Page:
Dissertation/Thesis Abstract

Impact of health behaviors on prenatal maternal stress
by Miller, Karissa G., M.A., California State University, Long Beach, 2014, 103; 1526933
Abstract (Summary)

Previous studies find prenatal stress to relate to negative health in mothers and their children. Health behaviors such as exercise, proper nutrition, and relaxation have been found to reduce stress in non-pregnant populations, yet few studies have investigated the effect of these behaviors on prenatal stress. The current study examined the impact of exercise, nutrition, and relaxation on perceived stress, anxiety, and cortisol reactivity to a stress task in pregnant women. We hypothesized that women who exercised, had better eating habits, and engaged in relaxation would have reduced perceived stress, anxiety and more adaptive cortisol responses. Our results suggest an adaptive effect of exercise, and maladaptive effect of fat consumption on prenatal cortisol responses, but no association between health behaviors and perceived stress or anxiety. These findings contribute to our understanding of the relationship between health behaviors and stress during pregnancy, and may be useful for prenatal health interventions.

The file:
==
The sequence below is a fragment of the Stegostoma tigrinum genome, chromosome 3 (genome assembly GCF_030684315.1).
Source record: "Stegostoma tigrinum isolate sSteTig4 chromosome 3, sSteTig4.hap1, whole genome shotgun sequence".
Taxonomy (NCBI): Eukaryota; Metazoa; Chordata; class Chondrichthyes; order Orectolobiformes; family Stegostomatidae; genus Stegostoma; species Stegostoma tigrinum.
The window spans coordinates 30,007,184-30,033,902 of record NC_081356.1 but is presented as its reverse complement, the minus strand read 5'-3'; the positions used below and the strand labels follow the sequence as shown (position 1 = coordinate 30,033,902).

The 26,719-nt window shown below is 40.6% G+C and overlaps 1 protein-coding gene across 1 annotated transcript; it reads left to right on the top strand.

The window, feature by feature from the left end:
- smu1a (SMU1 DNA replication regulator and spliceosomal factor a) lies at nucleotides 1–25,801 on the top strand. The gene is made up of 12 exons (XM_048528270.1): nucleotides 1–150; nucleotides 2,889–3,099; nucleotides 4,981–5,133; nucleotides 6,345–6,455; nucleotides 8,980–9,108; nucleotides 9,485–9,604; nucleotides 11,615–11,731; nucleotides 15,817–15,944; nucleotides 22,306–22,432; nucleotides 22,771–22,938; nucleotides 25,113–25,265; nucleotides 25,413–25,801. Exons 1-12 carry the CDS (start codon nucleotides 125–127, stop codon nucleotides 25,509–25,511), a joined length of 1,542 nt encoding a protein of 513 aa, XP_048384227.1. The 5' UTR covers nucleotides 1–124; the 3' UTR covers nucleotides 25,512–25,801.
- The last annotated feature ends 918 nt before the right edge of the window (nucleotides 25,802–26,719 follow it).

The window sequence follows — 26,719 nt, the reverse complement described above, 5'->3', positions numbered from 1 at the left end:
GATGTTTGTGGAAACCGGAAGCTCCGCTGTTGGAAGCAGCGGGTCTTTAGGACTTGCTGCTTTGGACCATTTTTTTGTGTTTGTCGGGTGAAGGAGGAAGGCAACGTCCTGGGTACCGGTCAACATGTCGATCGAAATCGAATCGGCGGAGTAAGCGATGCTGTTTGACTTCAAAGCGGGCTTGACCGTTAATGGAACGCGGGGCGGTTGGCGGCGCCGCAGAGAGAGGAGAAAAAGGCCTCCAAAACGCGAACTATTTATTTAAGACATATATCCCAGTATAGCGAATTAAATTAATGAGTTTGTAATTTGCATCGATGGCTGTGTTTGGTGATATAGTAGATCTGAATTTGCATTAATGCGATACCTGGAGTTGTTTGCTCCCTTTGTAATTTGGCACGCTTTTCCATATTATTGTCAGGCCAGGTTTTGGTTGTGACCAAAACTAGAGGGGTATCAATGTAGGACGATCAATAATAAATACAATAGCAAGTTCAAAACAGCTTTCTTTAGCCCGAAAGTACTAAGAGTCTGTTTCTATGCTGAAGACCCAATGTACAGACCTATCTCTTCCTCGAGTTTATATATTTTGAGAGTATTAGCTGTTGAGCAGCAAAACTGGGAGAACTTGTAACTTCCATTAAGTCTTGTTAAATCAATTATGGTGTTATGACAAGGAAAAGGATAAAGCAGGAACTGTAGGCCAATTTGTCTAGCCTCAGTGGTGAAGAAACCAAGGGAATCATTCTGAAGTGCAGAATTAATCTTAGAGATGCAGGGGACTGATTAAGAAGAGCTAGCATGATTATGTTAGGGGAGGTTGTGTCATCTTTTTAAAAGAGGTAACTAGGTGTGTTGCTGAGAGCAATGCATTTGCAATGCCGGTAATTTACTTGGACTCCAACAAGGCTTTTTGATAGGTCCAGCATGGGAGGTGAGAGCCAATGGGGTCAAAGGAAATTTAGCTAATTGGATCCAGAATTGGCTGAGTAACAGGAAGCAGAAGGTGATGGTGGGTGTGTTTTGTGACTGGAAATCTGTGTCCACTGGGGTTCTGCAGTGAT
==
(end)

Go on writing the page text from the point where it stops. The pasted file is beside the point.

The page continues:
Indexing (document details)
Advisor: Urizar, Guido G.
Commitee: Amirkhan, James H., Yim, Ilona S.
School: California State University, Long Beach
Department: Psychology
School Location: United States -- California
Source: MAI 53/06M(E), Masters Abstracts International
Subjects: Medicine, Behavioral psychology, Endocrinology, Physiological psychology
Keywords: Cortisol response, Exercise, nutrition, and relaxation, Pregnancy and stress, Prenatal health behaviors
Publication Number: 1526933
ISBN: 978-1-321-27733-3
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